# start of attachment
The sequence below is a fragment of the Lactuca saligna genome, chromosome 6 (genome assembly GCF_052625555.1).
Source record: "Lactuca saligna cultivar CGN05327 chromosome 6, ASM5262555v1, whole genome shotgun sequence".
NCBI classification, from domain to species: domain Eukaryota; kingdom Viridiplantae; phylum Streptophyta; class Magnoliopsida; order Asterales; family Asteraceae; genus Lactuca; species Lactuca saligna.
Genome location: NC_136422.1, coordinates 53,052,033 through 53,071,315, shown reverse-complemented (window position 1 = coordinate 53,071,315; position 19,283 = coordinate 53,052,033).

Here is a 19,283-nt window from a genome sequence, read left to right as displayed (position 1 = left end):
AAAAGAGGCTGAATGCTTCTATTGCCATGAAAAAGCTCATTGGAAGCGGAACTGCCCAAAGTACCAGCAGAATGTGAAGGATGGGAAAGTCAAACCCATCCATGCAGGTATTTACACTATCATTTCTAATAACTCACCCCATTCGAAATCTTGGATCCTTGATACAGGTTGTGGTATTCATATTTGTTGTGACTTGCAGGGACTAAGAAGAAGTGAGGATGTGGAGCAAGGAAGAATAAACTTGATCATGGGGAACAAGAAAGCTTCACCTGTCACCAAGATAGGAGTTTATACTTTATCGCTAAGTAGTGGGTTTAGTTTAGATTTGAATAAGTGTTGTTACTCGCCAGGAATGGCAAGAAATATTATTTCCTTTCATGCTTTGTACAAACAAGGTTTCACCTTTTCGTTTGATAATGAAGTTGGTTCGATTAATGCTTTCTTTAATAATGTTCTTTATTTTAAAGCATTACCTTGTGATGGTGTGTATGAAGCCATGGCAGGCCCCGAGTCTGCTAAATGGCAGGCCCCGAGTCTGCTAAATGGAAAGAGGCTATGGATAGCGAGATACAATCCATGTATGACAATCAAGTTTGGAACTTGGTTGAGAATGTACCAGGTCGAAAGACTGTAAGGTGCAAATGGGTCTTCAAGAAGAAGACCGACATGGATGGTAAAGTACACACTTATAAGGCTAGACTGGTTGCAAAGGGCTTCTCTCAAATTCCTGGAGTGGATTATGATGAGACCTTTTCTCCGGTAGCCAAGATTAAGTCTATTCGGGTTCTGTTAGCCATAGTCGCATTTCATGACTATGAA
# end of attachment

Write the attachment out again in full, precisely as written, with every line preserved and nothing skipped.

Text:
The sequence below is a fragment of the Lactuca saligna genome, chromosome 6 (genome assembly GCF_052625555.1).
Source record: "Lactuca saligna cultivar CGN05327 chromosome 6, ASM5262555v1, whole genome shotgun sequence".
NCBI classification, from domain to species: domain Eukaryota; kingdom Viridiplantae; phylum Streptophyta; class Magnoliopsida; order Asterales; family Asteraceae; genus Lactuca; species Lactuca saligna.
Genome location: NC_136422.1, coordinates 53,052,033 through 53,071,315, shown reverse-complemented (window position 1 = coordinate 53,071,315; position 19,283 = coordinate 53,052,033).

Here is a 19,283-nt window from a genome sequence, read left to right as displayed (position 1 = left end):
AAAAGAGGCTGAATGCTTCTATTGCCATGAAAAAGCTCATTGGAAGCGGAACTGCCCAAAGTACCAGCAGAATGTGAAGGATGGGAAAGTCAAACCCATCCATGCAGGTATTTACACTATCATTTCTAATAACTCACCCCATTCGAAATCTTGGATCCTTGATACAGGTTGTGGTATTCATATTTGTTGTGACTTGCAGGGACTAAGAAGAAGTGAGGATGTGGAGCAAGGAAGAATAAACTTGATCATGGGGAACAAGAAAGCTTCACCTGTCACCAAGATAGGAGTTTATACTTTATCGCTAAGTAGTGGGTTTAGTTTAGATTTGAATAAGTGTTGTTACTCGCCAGGAATGGCAAGAAATATTATTTCCTTTCATGCTTTGTACAAACAAGGTTTCACCTTTTCGTTTGATAATGAAGTTGGTTCGATTAATGCTTTCTTTAATAATGTTCTTTATTTTAAAGCATTACCTTGTGATGGTGTGTATGAAGCCATGGCAGGCCCCGAGTCTGCTAAATGGCAGGCCCCGAGTCTGCTAAATGGAAAGAGGCTATGGATAGCGAGATACAATCCATGTATGACAATCAAGTTTGGAACTTGGTTGAGAATGTACCAGGTCGAAAGACTGTAAGGTGCAAATGGGTCTTCAAGAAGAAGACCGACATGGATGGTAAAGTACACACTTATAAGGCTAGACTGGTTGCAAAGGGCTTCTCTCAAATTCCTGGAGTGGATTATGATGAGACCTTTTCTCCGGTAGCCAAGATTAAGTCTATTCGGGTTCTGTTAGCCATAGTCGCATTTCATGACTATGAA